Municipalities and Public Procurement

More than one third of the municipalities in Hungary – that is, 40% of them – hide what and how they purchased through public procurement. This way, control and publicity are excluded, even though we are talking about public data. Transparency International Hungary went after the question of why are these data not public. Is it only due to the negligence of the municipalities? Or is there something else behind?

The research focused on content-related and formal aspects as well. All these made up the Publicity Index, a tool which takes into consideration 5 content-related and 5 formal criteria, in a way that each of them gets either 0 or 1 point, depending on whether the municipality seems to be meeting the criterion in question. It is to be mentioned that the scope of the research did not make it possible to continuously monitor data, thus the information recorded is the result of snapshots. The Publicity Index, thus, shows to which extent municipalities meet the provisions concerning information related to public spending of the CVIII law of 2011 about public procurement.

Few are honest

Looking at the outcome of the research, it can be clearly concluded that the municipalities are not or not sufficiently fulfilling their obligation to disclose public data. That is, 40% of them do not share any data considered by the research on their website. And even when they do disclose something, they certainly avoid making a big fuss around it: the places where information on public procurement is shared are difficult to find, and the information itself is not searchable. Poorly visibility makes it difficult to control exactly to what extent municipalities meet their obligation to disclose public data. Moreover, infringement of the relevant parts of the Public Procurement Act is not sanctioned at all.

Municipalities were the most reluctant to publish information concerning the fulfillment of contracts made as part of public procurement procedures (in this respect municipalities reached an average of 0,1 points out of 10). Average performance was not much higher in making the contracts themselves public (0,2), and publication of yearly statistical summaries was also often missing (0,23).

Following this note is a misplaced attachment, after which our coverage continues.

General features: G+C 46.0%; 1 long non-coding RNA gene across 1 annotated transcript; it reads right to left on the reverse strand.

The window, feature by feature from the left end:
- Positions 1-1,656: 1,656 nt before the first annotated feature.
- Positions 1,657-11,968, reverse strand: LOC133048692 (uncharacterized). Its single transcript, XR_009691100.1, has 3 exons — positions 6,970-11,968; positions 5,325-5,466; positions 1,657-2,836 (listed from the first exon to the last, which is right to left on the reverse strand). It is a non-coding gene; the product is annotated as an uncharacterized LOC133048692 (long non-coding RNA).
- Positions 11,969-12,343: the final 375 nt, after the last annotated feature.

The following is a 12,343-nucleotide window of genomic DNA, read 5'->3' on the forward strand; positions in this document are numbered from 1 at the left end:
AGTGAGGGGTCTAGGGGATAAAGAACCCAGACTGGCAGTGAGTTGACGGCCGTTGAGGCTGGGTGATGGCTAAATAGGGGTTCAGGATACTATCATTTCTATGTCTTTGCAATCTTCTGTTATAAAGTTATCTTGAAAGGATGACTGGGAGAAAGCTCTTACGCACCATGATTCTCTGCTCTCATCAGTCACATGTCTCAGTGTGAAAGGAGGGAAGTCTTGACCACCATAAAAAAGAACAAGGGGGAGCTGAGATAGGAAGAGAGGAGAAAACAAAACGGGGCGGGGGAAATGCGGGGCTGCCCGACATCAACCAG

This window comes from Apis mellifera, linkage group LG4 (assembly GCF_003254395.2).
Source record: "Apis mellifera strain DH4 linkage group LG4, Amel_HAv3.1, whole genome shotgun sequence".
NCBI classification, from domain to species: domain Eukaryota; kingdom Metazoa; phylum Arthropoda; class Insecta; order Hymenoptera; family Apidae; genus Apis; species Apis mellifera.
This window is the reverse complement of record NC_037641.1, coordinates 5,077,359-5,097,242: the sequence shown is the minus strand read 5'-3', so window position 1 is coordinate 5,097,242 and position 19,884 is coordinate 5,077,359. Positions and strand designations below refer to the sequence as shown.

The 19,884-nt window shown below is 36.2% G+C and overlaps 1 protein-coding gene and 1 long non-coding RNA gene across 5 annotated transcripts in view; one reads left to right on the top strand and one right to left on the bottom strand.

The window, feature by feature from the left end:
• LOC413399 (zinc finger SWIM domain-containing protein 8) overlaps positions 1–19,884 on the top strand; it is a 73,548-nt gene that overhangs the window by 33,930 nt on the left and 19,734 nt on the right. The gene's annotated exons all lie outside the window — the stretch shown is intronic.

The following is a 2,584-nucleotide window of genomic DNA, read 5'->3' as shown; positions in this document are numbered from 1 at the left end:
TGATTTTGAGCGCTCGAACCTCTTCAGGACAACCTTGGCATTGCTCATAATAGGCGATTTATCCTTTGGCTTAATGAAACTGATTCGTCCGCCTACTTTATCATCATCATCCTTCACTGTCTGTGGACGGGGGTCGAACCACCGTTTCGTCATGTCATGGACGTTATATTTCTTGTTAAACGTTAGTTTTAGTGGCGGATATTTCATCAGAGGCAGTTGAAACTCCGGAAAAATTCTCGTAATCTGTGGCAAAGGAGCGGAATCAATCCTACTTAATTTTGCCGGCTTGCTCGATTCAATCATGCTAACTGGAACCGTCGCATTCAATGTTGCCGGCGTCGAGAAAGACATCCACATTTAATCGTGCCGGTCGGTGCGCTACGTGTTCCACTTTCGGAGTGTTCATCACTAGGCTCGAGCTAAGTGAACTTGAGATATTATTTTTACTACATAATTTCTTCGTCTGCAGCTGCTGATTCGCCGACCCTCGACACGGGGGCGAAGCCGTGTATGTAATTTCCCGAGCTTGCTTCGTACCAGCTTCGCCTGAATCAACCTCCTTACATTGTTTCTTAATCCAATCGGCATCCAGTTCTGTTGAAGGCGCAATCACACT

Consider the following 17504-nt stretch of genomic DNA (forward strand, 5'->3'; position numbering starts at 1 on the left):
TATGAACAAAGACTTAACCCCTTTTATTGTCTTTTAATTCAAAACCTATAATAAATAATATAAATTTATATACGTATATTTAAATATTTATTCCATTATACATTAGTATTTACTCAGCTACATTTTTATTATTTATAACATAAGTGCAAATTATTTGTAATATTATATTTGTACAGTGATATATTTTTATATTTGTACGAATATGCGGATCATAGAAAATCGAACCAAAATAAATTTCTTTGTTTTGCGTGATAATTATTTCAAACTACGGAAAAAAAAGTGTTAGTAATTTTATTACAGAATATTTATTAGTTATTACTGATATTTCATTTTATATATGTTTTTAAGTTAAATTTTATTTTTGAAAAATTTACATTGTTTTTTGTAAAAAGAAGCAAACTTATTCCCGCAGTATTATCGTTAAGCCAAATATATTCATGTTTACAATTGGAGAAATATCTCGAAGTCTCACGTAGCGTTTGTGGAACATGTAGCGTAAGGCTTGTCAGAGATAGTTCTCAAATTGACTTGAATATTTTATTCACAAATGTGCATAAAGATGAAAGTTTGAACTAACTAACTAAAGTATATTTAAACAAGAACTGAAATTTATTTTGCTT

Only 1% of the municipalities got the maximum of the points, which can be considered an alarmingly low proportion. Several big cities got 0 points – meaning that they did not disclose any information concerning public procurement – amongst these are Esztergom or Szolnok. The four best performing municipalities are Hajdúdorog, Pilisvörösvár, Szombathely and Tata.

Why is transparency important when it comes to public procurements?

First of all, because everybody has the right to know the basic facts about procurements that concern the population, since public procurement means spending public money. The second reason is tightly connected to the first one:  if public money is spent behind closed doors, the chance that some form of corruption will emerge is much higher. And if corruption occurs, citizens have all the reason to suspect that the municipality spends more money on one or another investment than what it actually costs. Thus, the question emerges: why do municipalities neglect an issue which should be of importance to them as well? That is, if they intend on letting citizens know that their money is spent properly and effectively, the best way is to disclose public data.

Disclosure does not only mean to make data physically available: it also entails making it easy to find and searchable on the website. Transparency International Hungary is convinced that the more effective disclosure of public data is, the lower the risk of corruption.

What is the aim of the research?

Transparency International Hungary intends on raising municipalities’ awareness to put more efforts into disclosing public procurement data in the future. To this end, the research seems to be a good starting point, as it can be repeated every year according to the same principles, thus revealing how many municipalities take their obligation seriously by informing us about how they spend public money, and how many, contrarily, make their decisions concerning citizens’ money behind closed doors.  With the research, the organization raises awareness among citizens as well, drawing their attention to the importance of civic control: those who spend our money should account for it to us.

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